Do I believe God can be trusted?

3. Eternal things are what really matters. An eternal perspective radically changes the fact that today matters because of the “then.”
Do I seek to live daily in light of this?

4. People need to reconciled to God through Christ. Keeping this on my radar reminds me that I have a purpose as to why I am here and it is not about my own contentment and happiness.
Is this on my radar?

The Flip Side instead of the Other Side

The flip side is this: as I keep these things in focus, remembering and living in light of these things, joy and contentment just come. I begin to think, “This is what I am made for!” As my mind and heart is transformed, the Spirt is at work in me and through me. The things here and now have less of a pull on me.

So where or when do you feel a restlessness? It is natural to feel an unsettledness– that things are not as they ought to be. But really, contentment will always seem to be just on the other side. Yet, the secret is, it is found right where we are. With a shift in my focus, joy is right now. The only thing that will fill the spaces in my life is Christ, right now, right where I am.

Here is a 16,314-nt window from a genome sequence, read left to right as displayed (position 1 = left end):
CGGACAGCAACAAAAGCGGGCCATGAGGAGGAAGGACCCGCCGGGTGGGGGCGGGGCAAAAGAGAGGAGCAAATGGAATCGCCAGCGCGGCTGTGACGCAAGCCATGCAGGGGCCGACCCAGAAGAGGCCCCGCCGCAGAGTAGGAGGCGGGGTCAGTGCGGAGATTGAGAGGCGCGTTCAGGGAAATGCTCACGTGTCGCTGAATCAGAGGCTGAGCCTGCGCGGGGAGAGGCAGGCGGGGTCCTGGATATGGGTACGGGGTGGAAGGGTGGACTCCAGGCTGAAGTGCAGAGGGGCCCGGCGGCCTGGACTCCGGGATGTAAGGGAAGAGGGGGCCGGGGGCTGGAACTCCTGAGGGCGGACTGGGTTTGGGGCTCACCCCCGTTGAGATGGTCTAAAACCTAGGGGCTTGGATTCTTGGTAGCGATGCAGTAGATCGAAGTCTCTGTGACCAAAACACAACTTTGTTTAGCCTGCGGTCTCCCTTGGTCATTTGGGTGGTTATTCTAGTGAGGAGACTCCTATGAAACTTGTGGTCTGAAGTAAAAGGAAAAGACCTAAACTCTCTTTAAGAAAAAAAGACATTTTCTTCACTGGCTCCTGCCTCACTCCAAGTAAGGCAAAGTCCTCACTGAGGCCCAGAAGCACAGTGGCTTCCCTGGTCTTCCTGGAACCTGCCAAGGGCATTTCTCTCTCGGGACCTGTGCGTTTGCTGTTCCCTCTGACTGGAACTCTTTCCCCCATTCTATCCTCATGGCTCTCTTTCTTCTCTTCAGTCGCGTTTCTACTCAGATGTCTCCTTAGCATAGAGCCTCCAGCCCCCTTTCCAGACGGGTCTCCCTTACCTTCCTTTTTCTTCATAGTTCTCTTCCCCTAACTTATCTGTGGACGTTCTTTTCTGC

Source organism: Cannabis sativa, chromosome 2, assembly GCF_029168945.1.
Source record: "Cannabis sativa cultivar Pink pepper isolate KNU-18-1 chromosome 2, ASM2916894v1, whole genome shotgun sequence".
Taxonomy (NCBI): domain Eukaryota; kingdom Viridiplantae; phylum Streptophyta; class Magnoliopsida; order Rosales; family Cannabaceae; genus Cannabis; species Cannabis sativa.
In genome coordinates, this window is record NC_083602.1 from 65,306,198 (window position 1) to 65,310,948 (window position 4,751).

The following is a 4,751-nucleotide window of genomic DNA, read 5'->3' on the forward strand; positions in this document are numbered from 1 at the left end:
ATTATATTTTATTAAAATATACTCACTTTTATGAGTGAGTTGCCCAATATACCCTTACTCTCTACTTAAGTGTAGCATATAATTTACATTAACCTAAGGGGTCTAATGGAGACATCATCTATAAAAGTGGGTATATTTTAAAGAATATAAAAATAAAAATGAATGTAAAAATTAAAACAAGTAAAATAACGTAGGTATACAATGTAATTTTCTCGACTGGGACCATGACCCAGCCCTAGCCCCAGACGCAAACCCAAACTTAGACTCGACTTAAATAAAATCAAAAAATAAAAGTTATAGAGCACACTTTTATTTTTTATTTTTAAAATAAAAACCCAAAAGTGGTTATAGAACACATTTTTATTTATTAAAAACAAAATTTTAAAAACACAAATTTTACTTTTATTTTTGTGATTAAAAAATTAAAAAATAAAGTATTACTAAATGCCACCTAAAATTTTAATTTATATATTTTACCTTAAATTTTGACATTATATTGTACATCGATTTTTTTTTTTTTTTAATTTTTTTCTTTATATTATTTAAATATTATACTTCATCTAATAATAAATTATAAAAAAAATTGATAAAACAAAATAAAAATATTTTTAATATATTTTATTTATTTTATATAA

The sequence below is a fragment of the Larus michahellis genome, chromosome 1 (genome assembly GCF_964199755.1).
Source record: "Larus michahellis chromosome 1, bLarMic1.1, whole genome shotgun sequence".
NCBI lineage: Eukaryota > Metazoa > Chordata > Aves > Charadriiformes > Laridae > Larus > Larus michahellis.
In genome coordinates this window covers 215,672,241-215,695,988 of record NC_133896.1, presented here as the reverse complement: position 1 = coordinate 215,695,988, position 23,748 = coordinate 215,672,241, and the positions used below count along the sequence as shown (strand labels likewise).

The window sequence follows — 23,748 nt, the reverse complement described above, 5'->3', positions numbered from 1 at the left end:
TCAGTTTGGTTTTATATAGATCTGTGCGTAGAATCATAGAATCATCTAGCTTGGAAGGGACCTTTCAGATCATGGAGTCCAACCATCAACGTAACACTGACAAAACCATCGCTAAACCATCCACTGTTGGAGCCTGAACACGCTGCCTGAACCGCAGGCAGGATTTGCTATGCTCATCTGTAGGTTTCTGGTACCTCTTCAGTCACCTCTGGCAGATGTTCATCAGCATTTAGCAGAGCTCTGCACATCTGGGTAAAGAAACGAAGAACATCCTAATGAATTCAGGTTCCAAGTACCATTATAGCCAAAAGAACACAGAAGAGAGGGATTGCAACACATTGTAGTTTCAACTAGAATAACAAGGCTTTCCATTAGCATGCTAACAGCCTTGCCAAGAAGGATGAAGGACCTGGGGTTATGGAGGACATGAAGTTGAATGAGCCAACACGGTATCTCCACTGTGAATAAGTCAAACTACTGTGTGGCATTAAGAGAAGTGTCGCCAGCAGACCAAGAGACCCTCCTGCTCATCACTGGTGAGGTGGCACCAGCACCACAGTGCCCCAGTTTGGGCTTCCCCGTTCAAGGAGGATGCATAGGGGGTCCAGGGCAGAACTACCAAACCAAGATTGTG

(For more on contentment: “The Grass is Greener until you see the weeds”)

Overflow: allowing God’s ways to touch our lives and then our lives to pour out to others

  • Large dosages of God’s word are needed. I need to allow God’s word to transform my thoughts, my loves, my feelings and desires. If I am not in God’s word and meeting with Him there is little hope to transform my discontentment. As I am in the word, spending time with God, my heart begins to align with things that have a better focus.
  • Confessing my discontentment, my complaining, and my comparison to God is a necessary part of shifting my focus. Turn to God and trust in His Good plan.
  • Do I see people as God sees them? Do I really see that I am one who was rescued and reconciled by God’s Grace. My mission is now to point others to the Rescuer and Reconciler.